@ fandom, the aiming and shooting was cracked a long time back, I think by the British on the Chieftian/Conqurer tanks,along with stabilised aiming, all the gunner had to do was acquire. For acquisition you could use the Met's FR tech, what could go wrong?

      2. JDX Gold badge

        Re: Meaningless.

        A.I. systems used to help triage wounded would also be "facilitating conflict".

    2. MrXavia

      Re: Meaningless.

      Surely target identification is a good use of AI? as long as it is not the only method used to identify a target before attacking, it can help ensure no innocents are harmed.

    3. Charlie Clark Silver badge

      Re: Meaningless.

      It's a figleaf along with the rest of the meaningless code of conduct statements that do-gooders hold up for everyone. The ML genie is out of the bottle.

      DARPA probably has lists of people working at the tech companies that it won't give any work to anyway and has more than enough companies more than happy to work on whatever crazy schemes they can come up with and companies like Raytheon, for the right price, happy to build them the weapons.

      I remember a documentary with one of the people who worked on the neutron bomb and he was absolutely convinced that it was right to make a weapon that kills people and leaves buildings untouched.

    4. vtcodger Silver badge

      Re: Meaningless.

      "A stronger pledge would be one in which the signatories agree not to build any algorithm or A.I. system that facilitates conflict at arms in general."

      Sounds good. But I suspect the reality is that many AI algorithms, like much construction equipment, are easily weaponized by folks with only modest skills. Need a tank? Start with a bulldozer. Add armor and a heavy duty gun or two. Need photointerpretation software? Start with whatever archaeologists are using.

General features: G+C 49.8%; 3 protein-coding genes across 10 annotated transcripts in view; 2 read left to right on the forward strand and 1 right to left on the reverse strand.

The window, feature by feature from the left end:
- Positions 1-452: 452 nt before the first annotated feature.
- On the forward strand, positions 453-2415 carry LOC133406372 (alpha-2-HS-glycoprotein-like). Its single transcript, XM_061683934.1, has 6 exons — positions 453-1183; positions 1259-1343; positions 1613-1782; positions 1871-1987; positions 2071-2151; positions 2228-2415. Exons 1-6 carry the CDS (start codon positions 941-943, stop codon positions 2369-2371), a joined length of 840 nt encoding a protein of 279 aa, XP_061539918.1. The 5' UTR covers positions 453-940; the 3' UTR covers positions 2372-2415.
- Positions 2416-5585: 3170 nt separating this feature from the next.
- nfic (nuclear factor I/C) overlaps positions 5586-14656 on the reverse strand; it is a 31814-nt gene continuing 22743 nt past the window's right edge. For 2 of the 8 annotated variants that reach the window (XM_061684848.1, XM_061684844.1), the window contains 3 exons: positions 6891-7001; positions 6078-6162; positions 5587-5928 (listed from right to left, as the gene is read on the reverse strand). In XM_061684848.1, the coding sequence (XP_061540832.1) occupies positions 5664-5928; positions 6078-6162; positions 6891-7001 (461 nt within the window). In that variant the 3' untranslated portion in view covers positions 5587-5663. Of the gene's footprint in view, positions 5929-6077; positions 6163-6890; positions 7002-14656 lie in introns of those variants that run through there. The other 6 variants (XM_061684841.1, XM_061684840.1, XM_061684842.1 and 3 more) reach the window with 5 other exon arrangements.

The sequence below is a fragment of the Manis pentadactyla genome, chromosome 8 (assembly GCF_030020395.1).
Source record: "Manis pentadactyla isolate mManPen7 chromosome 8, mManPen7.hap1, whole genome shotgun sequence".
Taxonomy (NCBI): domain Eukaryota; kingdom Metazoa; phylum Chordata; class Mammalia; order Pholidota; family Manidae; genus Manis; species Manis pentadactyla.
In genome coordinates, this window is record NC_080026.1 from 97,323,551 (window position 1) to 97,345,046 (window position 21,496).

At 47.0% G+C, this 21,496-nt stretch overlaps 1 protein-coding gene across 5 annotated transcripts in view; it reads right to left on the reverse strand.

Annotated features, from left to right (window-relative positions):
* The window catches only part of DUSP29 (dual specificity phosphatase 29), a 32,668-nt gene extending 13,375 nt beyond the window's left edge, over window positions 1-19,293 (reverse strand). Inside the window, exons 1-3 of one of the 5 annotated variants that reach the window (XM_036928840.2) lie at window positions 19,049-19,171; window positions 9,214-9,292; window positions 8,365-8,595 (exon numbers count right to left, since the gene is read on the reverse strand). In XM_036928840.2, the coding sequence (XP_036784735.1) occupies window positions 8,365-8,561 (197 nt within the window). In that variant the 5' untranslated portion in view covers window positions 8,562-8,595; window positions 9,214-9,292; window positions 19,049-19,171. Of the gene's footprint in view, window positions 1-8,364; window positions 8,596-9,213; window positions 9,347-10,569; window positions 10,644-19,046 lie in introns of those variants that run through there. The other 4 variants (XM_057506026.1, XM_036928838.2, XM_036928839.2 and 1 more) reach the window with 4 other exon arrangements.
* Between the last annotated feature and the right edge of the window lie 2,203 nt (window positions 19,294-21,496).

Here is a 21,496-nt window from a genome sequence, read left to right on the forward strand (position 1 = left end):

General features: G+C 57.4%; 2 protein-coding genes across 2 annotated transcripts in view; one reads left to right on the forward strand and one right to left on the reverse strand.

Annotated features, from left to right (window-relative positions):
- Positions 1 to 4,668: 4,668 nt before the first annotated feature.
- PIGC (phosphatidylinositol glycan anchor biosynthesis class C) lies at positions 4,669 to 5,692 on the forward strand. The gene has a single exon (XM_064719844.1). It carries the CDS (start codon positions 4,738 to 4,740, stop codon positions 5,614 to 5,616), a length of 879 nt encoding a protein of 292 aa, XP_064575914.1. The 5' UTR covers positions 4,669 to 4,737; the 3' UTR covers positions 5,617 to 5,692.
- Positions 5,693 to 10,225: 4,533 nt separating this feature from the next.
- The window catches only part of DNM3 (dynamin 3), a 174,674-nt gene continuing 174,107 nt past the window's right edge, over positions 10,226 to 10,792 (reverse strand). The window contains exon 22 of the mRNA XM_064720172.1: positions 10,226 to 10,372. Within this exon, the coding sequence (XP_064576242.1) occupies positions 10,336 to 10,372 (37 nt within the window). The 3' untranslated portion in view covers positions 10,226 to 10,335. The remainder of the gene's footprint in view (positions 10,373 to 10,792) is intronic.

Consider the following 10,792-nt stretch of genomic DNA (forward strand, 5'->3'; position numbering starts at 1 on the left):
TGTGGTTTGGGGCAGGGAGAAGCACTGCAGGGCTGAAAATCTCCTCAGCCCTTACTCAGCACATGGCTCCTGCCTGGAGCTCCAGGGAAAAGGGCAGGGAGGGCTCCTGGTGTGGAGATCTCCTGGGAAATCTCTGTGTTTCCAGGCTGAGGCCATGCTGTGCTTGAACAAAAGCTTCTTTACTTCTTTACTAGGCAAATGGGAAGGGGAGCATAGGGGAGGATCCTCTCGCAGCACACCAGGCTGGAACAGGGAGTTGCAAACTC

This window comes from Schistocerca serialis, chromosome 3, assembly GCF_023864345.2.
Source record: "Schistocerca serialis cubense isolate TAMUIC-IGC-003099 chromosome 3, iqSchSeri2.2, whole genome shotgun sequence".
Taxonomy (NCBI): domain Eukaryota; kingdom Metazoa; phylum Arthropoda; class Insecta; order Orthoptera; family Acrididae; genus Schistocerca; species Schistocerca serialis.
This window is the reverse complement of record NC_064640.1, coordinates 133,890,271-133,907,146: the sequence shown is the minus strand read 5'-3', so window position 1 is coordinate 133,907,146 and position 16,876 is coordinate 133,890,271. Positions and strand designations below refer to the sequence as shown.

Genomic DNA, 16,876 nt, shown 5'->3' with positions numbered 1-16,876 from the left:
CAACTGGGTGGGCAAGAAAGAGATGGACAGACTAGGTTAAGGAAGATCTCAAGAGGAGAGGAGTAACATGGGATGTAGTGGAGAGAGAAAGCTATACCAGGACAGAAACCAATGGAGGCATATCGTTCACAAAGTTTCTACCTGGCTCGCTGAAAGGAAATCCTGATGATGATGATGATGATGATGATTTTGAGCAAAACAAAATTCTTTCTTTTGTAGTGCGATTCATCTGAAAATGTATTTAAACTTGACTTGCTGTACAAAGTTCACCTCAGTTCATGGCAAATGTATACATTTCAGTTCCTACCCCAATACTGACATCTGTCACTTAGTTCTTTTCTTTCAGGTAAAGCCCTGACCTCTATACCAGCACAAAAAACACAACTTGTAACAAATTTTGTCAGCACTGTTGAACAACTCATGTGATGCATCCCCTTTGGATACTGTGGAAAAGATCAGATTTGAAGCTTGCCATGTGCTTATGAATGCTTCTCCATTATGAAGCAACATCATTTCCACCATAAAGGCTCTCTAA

7. MonkeyCee Silver badge

    What is autonomous?

    I understand that this is pretty much just PR for Musk, but I'm very confused by what people mean by "autonomous weapon system".

    Many weapon systems, both complex and simple, once deployed are autonomous. Any "smart" weapon is going to make it's own decisions once fired, A mine or IED, once placed, is going to go boom based on it's own trigger.

    Or if it's the case that as long as a human is involved some place in the decision process, it's no longer automated, so it's fine? So using AI to identify and track targets would be OK, as long as someone pushes the button?

    It's not like we're anywhere near having self repairing robots, who also manage to fuel and arm themselves, from those 100% automated factories and 100% automated mines. Otherwise you are still reliant on meatsacks to actually make the "autonomous" systems work.

    Based on what happens in real world conflicts, any opposing force (of meatsacks) will adapt to the AI tactics far faster than the AI can react to theirs.

    1. nijam Silver badge

      Re: What is autonomous?

      > Many weapon systems, both complex and simple, once deployed are autonomous.

      This. An arrow, once released from the archer's bow, is autonomous.

      As you say, the whole thing is meaningless PR. But then, so is AI.

  8. Korev Silver badge
    Terminator

    I thought Musk's arch nemeses were divers suggesting his technology wouldn't solve a problem...

    1. Daniel Garcia 2

      He really made himself look like an arrogant prick with this self-promoting shitshow in Thailand. I respect him for what he is doing with SpaceX, but he needs to stop, breath and eat an extra portion of humble pie.

      1. MrXavia

        He really needs anger management classes, or to employ someone to pre-approve his tweets.....

        Building the mini-sub was a good idea, even if it was never used, he liaised with the dive team, had feedback and adapted the design with them, so it is understandable why he got pissed off with the other guys comments, he was only trying to help, but the way he reacted was wrong.

      2. fandom Silver badge

        I think he made himself look like someone going through a nervous breakdown.

        It's no wonder considering all the trouble Tesla is going through, but he should take a breath and go get some professional help.

        1. Prst. V.Jeltz Silver badge

          I think they should have made him go caving and crawl through a twisty 6" height passage , and then see if he still thinks a mini sub is a good idea.

          I think basically hed have to redesign it to be basically a ziplock bag. aka Diving suit. which i think is what they did.

          1. TonyJ Silver badge

            There were so many things wrong with the idea of the submarine in that cave (notwithstanding the divers in the video were atrocious - bits like their SPG dangling all over the place, poor time, crawling along the bottom of the pool etc - all of which are bad enough in a recreational diver, but in a technical and/or cave diver are unforgivable).